When Christine’s body is found, her murder sends shockwaves across college campuses, and the Age of Aquarius gives way to a decade of terror.

Linda knows the killer, but when police ignore her pleas, he slips away. For the next forty years, Linda embarks on a cross-country quest to find him. When she discovers a book written by the murderer’s mother, she learns Christine was not his first victim—or his last. The slayings continue, and a single perpetrator emerges: the Capital City Killer. As police focus on this new lead, Linda receives a disturbing note from the madman himself. Can she stop him before he kills again?

I received Mad City as my September Amazon First book and decided to upgrade it to the audiobook version because I usually prefer listening to nonfiction books. I was intrigued by the prospect of learning about a forgotten homicide; however, I quickly found myself disappointed in the story’s progression and actually relieved when I finally reached the end.

As you may guess, this will not be a glowing review of Mad City, which I rated 2 out of 5 stars. Mad City, per the synopsis, promises a discussion of the murder of Christine Rothschild in 1968 at the University of Wisconsin. Sure, we learn about this murder, take a detailed look at the killer, and follow Christine’s best friend, Linda, on her personal witch hunt for justice. We also learn about seven other murders (I think it was seven) of females loosely associated with the University of Wisconsin that occur over a span of 15 years after Christine’s death. Additionally, readers are treated to an intense discussion of criminal profiling, criminal mentality, the differences between criminal modus operandi, MO, and signature, as well as, a detailed discussion of every major serial homicide case in America between 1968 and 2013. It was just too much.

I want to get my positive points out now. The prose was well constructed. Additionally, Arntfield is obviously knowledgeable about criminology. His discussion of the criminal mind and detailing of a variety of cases is well researched and comprehensively presented. Honestly, I would consider Mad City a decent novel if it had been marketed as a nonfiction piece evaluating criminal mentality in serial murderers. These two points are the only reason I didn’t stamp Mad City with just 1 out of 5 stars.

Mad City starts strong with the details of the Christine Rothschild case, but then quickly disintegrates into chapters upon chapters of information overload. Readers are forced to sift through the information in an attempt to distinguish the forgotten campus murders between descriptions of other murder scenes, other killers, and other cities plagued with serial murder activity. Unsurprisingly, this information overload completely negates the purpose of Mad City, and leaves these UW campus murders all but forgotten in this criminology text. Additionally, Arntfield pulls this nonfiction into the realm of fiction, when he consistently provides the thoughts and motivations of every investigator associated with the UW campus murders over the course of 15-20 years. What follows is blatant cop-bashing as Arntfield pretty much claims that these investigators intentionally ignored these cases, attempted to ‘pin the crimes’ on individuals just to get them off their desk, and refused to connect the murders out of sheer laziness. Arntfield does give some nod to the lack of modern investigation techniques hampering progress, but his credibility is completely ruined by his blatant padding with pure conjecture. It is cop-bashing by a former cop and has no place in a work of nonfiction.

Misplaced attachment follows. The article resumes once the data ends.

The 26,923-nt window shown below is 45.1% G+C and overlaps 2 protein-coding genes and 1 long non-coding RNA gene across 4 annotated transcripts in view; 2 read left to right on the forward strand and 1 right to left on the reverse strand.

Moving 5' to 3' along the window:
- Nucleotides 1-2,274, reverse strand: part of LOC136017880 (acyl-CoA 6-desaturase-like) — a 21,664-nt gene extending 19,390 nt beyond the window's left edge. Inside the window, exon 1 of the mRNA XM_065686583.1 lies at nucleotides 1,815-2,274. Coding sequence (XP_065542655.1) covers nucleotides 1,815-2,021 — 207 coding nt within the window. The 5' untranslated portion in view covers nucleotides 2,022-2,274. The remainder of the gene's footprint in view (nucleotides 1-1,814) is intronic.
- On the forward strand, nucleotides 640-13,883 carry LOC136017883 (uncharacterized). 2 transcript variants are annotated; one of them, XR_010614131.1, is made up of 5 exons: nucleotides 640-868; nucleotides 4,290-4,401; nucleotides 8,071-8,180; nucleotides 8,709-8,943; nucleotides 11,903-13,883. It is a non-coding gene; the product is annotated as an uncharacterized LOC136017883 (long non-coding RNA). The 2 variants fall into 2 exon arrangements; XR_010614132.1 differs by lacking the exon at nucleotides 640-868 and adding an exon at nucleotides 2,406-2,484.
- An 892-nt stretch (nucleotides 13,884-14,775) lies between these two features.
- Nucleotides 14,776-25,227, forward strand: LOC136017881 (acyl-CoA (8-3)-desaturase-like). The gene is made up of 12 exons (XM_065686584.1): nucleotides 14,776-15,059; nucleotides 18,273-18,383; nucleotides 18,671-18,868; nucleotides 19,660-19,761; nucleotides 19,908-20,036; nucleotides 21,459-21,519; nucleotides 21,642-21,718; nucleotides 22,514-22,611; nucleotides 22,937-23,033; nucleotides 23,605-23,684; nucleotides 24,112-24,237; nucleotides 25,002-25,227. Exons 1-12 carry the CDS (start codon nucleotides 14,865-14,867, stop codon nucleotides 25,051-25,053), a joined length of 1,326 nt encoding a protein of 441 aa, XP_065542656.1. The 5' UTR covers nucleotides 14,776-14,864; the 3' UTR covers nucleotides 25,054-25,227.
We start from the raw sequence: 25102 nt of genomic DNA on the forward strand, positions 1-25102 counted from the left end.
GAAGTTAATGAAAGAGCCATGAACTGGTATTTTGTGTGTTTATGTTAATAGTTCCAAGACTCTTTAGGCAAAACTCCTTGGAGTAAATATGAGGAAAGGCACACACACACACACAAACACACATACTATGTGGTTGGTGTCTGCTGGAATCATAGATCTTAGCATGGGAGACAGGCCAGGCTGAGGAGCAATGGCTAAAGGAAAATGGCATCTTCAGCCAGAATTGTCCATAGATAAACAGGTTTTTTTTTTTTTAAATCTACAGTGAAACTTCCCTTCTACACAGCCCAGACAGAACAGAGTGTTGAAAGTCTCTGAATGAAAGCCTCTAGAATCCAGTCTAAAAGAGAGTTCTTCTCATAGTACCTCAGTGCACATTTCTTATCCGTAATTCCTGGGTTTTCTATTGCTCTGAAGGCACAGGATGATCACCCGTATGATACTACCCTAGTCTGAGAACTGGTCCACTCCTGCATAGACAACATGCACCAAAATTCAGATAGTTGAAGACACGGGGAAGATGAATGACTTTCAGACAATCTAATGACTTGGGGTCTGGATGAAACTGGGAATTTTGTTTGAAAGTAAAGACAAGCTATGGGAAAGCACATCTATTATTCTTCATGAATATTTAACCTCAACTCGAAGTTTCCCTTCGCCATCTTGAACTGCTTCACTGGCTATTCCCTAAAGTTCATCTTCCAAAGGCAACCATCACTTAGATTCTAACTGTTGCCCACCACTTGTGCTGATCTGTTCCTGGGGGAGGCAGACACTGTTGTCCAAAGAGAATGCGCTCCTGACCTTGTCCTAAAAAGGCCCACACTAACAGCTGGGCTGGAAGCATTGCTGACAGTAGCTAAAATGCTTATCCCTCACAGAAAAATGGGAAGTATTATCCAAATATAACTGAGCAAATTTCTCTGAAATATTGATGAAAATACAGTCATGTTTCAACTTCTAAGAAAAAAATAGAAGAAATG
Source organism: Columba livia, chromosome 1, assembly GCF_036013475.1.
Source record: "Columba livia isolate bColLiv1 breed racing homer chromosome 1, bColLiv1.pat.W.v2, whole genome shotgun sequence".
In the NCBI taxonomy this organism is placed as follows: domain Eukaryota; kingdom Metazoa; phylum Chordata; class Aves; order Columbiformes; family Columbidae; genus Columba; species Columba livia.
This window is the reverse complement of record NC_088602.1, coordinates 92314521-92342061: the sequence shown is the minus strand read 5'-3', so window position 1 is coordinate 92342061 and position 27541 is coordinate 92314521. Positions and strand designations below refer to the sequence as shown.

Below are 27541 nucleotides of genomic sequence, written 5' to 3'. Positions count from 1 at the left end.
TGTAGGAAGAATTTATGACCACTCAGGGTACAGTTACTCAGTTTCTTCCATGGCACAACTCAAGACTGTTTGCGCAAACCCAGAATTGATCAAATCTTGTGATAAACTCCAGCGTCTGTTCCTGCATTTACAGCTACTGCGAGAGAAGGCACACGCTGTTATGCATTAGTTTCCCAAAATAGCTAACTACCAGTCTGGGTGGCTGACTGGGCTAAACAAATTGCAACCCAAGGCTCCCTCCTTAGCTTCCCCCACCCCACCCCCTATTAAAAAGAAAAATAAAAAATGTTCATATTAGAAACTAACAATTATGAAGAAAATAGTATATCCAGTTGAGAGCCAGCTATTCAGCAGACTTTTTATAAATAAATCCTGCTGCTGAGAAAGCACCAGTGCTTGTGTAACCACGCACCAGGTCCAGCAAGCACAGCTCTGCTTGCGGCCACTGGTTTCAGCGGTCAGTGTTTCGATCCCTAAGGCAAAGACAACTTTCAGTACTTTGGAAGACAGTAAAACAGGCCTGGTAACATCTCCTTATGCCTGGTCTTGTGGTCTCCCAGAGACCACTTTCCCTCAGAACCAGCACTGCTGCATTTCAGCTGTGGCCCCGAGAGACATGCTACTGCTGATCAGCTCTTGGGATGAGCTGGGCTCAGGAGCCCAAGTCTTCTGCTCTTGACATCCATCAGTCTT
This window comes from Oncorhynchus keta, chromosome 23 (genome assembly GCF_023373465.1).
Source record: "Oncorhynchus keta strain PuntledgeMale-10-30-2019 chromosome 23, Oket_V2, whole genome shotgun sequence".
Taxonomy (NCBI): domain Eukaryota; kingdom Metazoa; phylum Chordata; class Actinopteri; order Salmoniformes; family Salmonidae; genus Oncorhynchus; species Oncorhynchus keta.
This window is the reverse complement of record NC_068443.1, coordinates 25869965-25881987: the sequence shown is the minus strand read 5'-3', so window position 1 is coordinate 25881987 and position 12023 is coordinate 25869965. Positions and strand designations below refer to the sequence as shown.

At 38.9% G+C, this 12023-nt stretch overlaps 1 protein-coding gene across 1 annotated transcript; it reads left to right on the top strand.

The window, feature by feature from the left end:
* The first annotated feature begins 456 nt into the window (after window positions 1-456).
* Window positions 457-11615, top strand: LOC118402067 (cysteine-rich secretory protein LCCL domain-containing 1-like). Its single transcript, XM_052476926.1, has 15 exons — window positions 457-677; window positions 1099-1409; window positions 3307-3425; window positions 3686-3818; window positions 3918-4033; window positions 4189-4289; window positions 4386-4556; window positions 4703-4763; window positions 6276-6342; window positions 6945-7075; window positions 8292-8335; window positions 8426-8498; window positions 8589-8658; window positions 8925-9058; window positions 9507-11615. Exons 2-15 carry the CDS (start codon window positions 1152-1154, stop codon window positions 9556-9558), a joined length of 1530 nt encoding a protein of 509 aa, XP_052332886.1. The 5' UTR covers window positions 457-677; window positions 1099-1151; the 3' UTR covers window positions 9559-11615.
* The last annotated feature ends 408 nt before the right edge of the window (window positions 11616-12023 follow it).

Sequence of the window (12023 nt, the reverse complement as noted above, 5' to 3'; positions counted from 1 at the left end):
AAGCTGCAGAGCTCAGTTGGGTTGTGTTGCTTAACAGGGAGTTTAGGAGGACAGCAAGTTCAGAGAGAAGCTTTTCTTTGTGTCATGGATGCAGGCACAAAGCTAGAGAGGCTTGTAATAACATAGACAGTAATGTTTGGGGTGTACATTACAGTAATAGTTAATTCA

Spoilers: there are a number of times when the author breaks the fourth wall and provides his personal opinion on events. This type of writing is fine in certain types of nonfiction works (memoirs, self-help books, travel stories, etc.). It is not appropriate in a historical true crime novel, unless the author has a personal role in the story. I spent the whole story annoyed with this audacious style UNTIL it is revealed the author does have a personal role in the story IN THE LAST CHAPTER. UGH! This should have been announced in the epilogue or first chapter, and would have justified the language of the novel.

Sadly, I do not think Mad City succeeded in informing readers on the campus murders that America forgot. The overload of crime information only managed to further muddle the University of Wisconsin murders. I was disappointed, but I do feel that Arntfield has potential if he can make his work on criminology strictly objective.

Do you have any true crime nonfiction that you suggest? I need to read something good!

Lindsay